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Nutrition of Salmon Burgers

author image Nicki Wolf
Nicki Wolf has been writing health and human interest articles since 1986. Her work has been published at various cooking and nutrition websites. Wolf has an extensive background in medical/nutrition writing and online content development in the nonprofit arena. She graduated with a Bachelor of Arts in English from Temple University.
Nutrition of Salmon Burgers
A salmon burger is a low-calorie, low-fat alternative to beef burgers. Photo Credit: bhofack2/iStock/Getty Images

A salmon burger is a patty made of chopped or flaked salmon fillet mixed with spices and vegetables such as onions and scallions. Sometimes bread crumbs and eggs are mixed in as well. You can eat a salmon burger by itself or on a kaiser roll like a hamburger, although a salmon burger offers far fewer calories and much less fat than a burger made of beef.

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A 4-oz. salmon burger patty contains 130 calories, according to Based on a 2,000-calorie diet, this accounts for 6.5 percent of the calories you may include in your daily eating plan. This amount may vary depending on how the salmon patty is made, as well as how you opt to consume it -- with a bun, over a bed of lettuce or with condiments. A burger made of beef has 290 calories, making a salmon burger a better choice if you follow a low-calorie eating plan. The ideal range of calories for a meal is 300 to 600, so be sure to pair your salmon burger with appropriate foods to reach your nutritional goals.


Your energy needs are met by consuming fat, carbohydrates and protein. Carbohydrates serve as your body's primary fuel source, although a salmon burger does not contain many -- 0.1 g per 4-oz. patty. The Institute of Medicine recommends 130 g carbohydrates, as well as 46 to 56 g protein every day, for optimal health. While a salmon burger is not a rich source of carbohydrates, it does provide close to half of the protein you need daily. This protein not only serves as energy for your body, it keeps your immune system functioning correctly. Your body requires fat as well, just not as much. It is recommended to limit your fat intake to 44 to 78 g of fat per day. A salmon burger contains 4 to 6 g fat, far less than a beef burger, which contains 23 g fat.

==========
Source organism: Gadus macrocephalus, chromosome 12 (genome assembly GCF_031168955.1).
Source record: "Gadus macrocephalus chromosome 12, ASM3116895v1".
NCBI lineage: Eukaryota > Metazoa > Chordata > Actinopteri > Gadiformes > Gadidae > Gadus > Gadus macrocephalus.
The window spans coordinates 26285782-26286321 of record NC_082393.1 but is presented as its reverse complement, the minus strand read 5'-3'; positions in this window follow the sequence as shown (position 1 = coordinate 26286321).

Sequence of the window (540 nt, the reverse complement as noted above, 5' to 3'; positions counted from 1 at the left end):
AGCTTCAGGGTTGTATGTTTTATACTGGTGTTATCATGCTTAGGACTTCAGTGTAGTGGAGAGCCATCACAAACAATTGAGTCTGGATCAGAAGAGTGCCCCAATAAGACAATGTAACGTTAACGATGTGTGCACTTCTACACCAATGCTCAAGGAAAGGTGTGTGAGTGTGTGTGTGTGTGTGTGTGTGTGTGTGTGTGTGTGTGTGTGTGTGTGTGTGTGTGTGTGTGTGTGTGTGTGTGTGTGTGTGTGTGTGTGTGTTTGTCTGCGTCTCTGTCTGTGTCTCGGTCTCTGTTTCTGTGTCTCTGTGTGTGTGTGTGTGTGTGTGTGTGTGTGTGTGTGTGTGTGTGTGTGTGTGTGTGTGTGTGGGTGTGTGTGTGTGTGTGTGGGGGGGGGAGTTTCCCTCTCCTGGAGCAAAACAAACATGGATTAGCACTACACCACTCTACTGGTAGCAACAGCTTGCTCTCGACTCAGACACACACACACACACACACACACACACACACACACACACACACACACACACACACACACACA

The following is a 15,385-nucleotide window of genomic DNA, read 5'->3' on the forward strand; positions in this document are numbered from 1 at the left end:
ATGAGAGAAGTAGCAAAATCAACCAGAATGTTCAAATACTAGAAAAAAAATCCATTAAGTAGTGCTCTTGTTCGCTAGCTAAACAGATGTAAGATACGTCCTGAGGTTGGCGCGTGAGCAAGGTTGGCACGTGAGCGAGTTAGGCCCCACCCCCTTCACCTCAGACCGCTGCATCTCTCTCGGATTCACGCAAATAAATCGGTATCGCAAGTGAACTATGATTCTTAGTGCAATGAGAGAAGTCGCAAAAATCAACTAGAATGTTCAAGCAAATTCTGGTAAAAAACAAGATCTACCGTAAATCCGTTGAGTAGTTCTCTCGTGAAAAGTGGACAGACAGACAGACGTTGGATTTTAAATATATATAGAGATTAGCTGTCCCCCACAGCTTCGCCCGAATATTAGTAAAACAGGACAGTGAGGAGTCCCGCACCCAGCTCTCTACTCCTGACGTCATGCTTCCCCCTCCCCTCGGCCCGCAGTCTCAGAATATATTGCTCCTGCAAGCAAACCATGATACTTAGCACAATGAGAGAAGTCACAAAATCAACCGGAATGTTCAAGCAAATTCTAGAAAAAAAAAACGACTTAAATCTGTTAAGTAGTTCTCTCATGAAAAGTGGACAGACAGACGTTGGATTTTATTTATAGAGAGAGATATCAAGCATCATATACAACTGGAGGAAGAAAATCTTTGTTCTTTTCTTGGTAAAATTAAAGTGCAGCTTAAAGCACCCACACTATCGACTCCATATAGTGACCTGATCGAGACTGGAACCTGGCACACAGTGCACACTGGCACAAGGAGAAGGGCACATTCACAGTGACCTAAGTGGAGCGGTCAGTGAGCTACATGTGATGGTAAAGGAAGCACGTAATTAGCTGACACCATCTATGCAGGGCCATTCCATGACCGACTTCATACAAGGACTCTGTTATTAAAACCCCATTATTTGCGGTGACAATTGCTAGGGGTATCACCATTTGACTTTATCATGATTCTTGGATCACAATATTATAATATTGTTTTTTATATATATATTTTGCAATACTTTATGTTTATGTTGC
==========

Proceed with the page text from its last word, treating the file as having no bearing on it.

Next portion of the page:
Including adequate amounts of fiber in your diet may reduce your risk of heart problems, osteoporosis and some types of cancer, such as colon cancer. It also helps regulate your digestion and bowel movements. One 4-oz. salmon burger provides you with 9 g fiber, although you need far more than this in your daily meal plan. You should consume 25 to 38 g of fiber, preferably from fruits, vegetables and whole-grain foods.


Salmon burgers serve as a good source of omega-3 fatty acids. The American Heart Association recommends consuming fish, including salmon, at least twice a week to get the omega-3 fatty acids you need. These essential fats help your brain function at an optimal level and may reduce your chances of developing arthritis, heart disease and cancer. Eating salmon burgers also contributes to the iron you need each day; a 4-oz. salmon burger contains 4 percent of the daily recommended intake for iron.


Almost every kind of fish, including salmon, contains mercury and other pollutants. Larger fish tend to have the higher levels of contamination simply because they live longer, giving them ample opportunity to absorb pollutants. Salmon is generally low in mercury, but the U.S. Centers for Disease Control and Prevention recommends limiting your fish intake to no more than 12 oz. per week. Salmon burgers also contain high levels of sodium; a 4-oz. burger has 420 to 470 mg. The American Heart Association suggests eating 1,500 mg of sodium or less every day to avoid health problems. Too much sodium in your diet may increase your risk of high blood pressure.

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